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Without fact checking, ISIS’ messages go unchallenged

Daveed Gartenstein-Ross, senior fellow with the Foundation for Defense of Democracies, speaks to a senate panel about social media and terrorism. (screengrab from C-Span.org)

Daveed Gartenstein-Ross, senior fellow with the Foundation for Defense of Democracies, speaks to a senate panel about social media and terrorism. (screengrab from C-Span.org)

Media worldwide have at times exaggerated the strength of ISIS terrorists due to a combination of their use of social media and an inability of the press to do effective warzone fact checking, a U.S. Senate panel was told Thursday.

A Senate hearing Thursday on ISIS briefly touched upon press coverage, with one expert noting rampant reports that began last fall of ISIS taking over the Libyan port city of Derna.

Daveed Gartenstein-Ross, a senior fellow at the Foundation for Defense of Democracies, said that ISIS’ “social media dominance” led to the widespread reports that it had taken over the city, replete with images of its flag over at least one major government building. Read more

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Report: Republicans don’t like fact checking as much as Democrats

American Press Institute

On Wednesday, American Press Institute released three reports on fact-checking journalism as part of The Fact Checking Project. Here are a few details from the report, which you can read in full here:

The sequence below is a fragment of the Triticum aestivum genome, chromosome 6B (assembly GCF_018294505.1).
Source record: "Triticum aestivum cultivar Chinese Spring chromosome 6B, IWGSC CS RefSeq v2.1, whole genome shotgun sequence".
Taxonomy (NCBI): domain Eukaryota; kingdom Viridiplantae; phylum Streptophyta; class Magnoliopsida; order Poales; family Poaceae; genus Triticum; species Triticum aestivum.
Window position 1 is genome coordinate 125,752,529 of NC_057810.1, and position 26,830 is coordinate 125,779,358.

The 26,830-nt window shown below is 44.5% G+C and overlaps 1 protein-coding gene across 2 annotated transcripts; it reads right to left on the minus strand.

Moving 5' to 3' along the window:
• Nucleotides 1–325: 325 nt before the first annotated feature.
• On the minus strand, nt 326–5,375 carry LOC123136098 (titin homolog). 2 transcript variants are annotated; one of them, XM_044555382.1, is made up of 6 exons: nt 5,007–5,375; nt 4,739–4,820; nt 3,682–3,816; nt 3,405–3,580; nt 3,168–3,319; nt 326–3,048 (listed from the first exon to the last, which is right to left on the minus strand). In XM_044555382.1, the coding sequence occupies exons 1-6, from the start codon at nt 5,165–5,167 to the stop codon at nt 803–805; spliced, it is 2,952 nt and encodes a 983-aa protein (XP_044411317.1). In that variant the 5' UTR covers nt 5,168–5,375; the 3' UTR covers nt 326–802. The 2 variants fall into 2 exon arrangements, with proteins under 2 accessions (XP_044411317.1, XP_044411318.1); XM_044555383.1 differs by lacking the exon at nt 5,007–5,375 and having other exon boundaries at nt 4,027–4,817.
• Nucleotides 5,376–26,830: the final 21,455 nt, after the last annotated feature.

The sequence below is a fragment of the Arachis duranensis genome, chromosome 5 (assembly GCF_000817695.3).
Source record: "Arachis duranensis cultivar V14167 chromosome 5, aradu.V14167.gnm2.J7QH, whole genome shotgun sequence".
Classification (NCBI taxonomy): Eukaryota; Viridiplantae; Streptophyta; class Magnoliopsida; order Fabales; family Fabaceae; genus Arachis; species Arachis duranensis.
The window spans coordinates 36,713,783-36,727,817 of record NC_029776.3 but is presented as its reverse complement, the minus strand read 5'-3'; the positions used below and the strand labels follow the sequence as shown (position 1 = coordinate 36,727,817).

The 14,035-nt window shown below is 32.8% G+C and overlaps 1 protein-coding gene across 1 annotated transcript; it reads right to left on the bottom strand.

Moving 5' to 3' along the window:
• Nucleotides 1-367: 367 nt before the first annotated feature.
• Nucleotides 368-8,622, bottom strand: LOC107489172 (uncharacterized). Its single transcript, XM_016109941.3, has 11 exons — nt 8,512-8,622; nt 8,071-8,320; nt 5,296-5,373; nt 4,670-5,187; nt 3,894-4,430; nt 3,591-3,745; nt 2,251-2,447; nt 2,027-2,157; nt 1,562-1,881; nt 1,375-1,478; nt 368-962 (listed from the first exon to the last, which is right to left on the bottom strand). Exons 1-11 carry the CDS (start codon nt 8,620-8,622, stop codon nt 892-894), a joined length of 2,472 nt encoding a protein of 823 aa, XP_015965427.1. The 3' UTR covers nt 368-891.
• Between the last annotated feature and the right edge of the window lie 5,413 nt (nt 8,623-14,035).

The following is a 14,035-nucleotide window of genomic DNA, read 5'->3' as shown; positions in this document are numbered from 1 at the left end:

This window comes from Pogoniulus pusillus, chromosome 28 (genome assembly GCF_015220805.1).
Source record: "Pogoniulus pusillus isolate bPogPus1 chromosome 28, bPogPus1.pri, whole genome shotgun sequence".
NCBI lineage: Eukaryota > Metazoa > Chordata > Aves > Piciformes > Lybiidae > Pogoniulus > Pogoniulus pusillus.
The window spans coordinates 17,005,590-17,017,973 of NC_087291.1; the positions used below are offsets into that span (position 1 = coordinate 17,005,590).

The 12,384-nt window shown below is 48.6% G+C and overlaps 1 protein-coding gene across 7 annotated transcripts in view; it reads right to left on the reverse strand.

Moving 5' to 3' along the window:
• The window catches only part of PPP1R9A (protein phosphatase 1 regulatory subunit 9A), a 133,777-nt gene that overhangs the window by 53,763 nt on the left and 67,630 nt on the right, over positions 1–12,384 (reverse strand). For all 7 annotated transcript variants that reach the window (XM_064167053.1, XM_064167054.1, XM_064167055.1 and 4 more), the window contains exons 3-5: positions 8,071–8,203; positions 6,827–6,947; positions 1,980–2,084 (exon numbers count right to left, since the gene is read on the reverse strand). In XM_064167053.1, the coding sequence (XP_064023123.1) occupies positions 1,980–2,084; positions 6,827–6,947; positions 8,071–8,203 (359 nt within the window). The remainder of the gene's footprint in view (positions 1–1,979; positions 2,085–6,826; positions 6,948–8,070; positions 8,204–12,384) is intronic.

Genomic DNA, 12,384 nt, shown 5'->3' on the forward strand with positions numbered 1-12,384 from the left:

- Fact checking increased by 300 percent between 2008 and 2012.

- Readers like rating scales, such as the Pinocchio scale from The Washington Post’s Fact Checker, but they’re not essential.

- While the majority of people polled had “a favorable view” of fact-checking journalism, partisanship did make a difference.

From the report:

First, people who are less informed, educated, and politically knowledgeable have less positive views of the format. The learning elects we observed in our study as a result of exposure to fact-checking content were also somewhat less among participants with lower political knowledge.

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Academic research: ‘Huge growth’ in fact checking by the media

As some wring their hands about a decline in newsroom resources and quality, there’s a “huge growth” in fact checking in the coverage of politics, according to a new academic study.

Several thousand papers were delivered at the Midwest Political Science Association conference, including, “Where and Why Do Journalists Fact-Check.” The paper contends that reporters now fact-check politicians more than ever. One co-author describes it as an “explosion” that coincides with an obvious growth in the coverage of national politics.

“Every single elite organization engages in visible fact checking of politics,” Lucas Graves of the University of Wisconsin told a small audience on Thursday as he sketched the study’s preliminary findings.

“There are scores of dedicated fact-checking outlets that didn’t exist even five years ago.”

He cited the first dedicated fact-checking site as Spinsanity, launched in 2001 by one of his co-authors, Brendan Nyhan of Dartmouth College. Read more